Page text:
LABOR AND THE SUPREME COURT….Nathan Newman, still annoyed, wishes liberal blogs would spend a smidgen less time on handgun and death penalty cases decided by the Supreme Court, and a smidgen more time on labor and business cases:

As I noted last week, state regulations of business lost out in nearly every single case decided [this term], and even the “liberal” Justices joined many if not most of the major decisions. Which reflects modern elite liberalism too well that you can distinguish liberals from conservatives on a death penalty case, but when corporations are trashing workers rights, suddenly the differences can get a little fuzzy.

And what really annoys me is that in the major union decision of the term, Chamber of Commerce v. Brown, one of the most anti-union results in decades, there was essentially zero commentary across the blogs….I can almost guarantee that if in a side comment Obama had said something nice about Chamber of Commerce v. Brown, most of the blogs wouldn’t have noticed since they wouldn’t know what it was.

Totally guilty here. This was the first I’d ever heard of this case. So I read up on it, and the nickel version is this: California passed a law saying that companies that receive state funds can’t use those state funds to “assist, promote, or deter” union organizing campaigns. They can use their own money, but they can’t use any of California’s money. The 9th Circuit upheld the law, but last month the Supreme Court struck it down.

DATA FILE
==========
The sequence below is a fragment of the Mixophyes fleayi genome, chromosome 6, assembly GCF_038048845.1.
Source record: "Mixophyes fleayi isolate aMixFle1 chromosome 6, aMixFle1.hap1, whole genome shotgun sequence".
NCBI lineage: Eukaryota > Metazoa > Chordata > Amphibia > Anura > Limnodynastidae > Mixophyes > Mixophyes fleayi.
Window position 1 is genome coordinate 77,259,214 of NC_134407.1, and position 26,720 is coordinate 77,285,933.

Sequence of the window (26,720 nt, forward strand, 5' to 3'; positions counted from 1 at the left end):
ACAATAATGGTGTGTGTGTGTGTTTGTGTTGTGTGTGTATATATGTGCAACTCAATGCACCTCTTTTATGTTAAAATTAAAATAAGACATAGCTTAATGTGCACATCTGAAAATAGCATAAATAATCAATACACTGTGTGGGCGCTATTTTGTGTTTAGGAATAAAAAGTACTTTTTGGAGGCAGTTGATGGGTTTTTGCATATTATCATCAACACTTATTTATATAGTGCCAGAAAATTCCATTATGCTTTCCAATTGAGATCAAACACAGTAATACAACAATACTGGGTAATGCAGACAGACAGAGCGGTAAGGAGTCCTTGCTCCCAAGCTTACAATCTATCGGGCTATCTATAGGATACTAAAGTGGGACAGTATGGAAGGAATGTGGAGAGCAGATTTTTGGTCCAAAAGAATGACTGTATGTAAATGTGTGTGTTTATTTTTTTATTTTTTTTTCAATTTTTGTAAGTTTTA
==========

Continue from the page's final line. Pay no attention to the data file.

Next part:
Unfortunately, there’s a big problem here even for bloggers like me who mouth off on all sorts of issues that we don’t have a lot of expertise on: I have no idea whether this decision was correct. Sure, I’m generally pro-union, and the California law was also pro-union since it made it harder for companies to run union-busting campaigns. But just because I’m pro-union doesn’t mean the Supremes got the law wrong here. In the end, their decision was based on some fairly specialized NLRA statutory law, and I can’t even pretend to know anything about this. Basically, they decided that the NLRA overrode state law since, in practice, the regulatory effect of the California law put a big enough burden on corporations that it effectively kept them from speaking out on union issues at all. And the NLRA clearly states that corporations are allowed to speak out on union issues.

So….I don’t know. But I will say one thing: this case goes to show, once again, that it’s the other branches of government we should really be worried about when it comes to stuff like this. NLRA is statutory law, not part of the constitution, and Congress can modify it any time it likes. The same goes for most business/labor issues decided by the court, which are overwhelmingly based on interpretations of statutory law. The Supreme Court only gets to continually narrow the law if Congress sits by and lets them, and if we elect a better Congress and a better president they can override decisions like this and the Supremes don’t get a vote. So let’s do that, OK?

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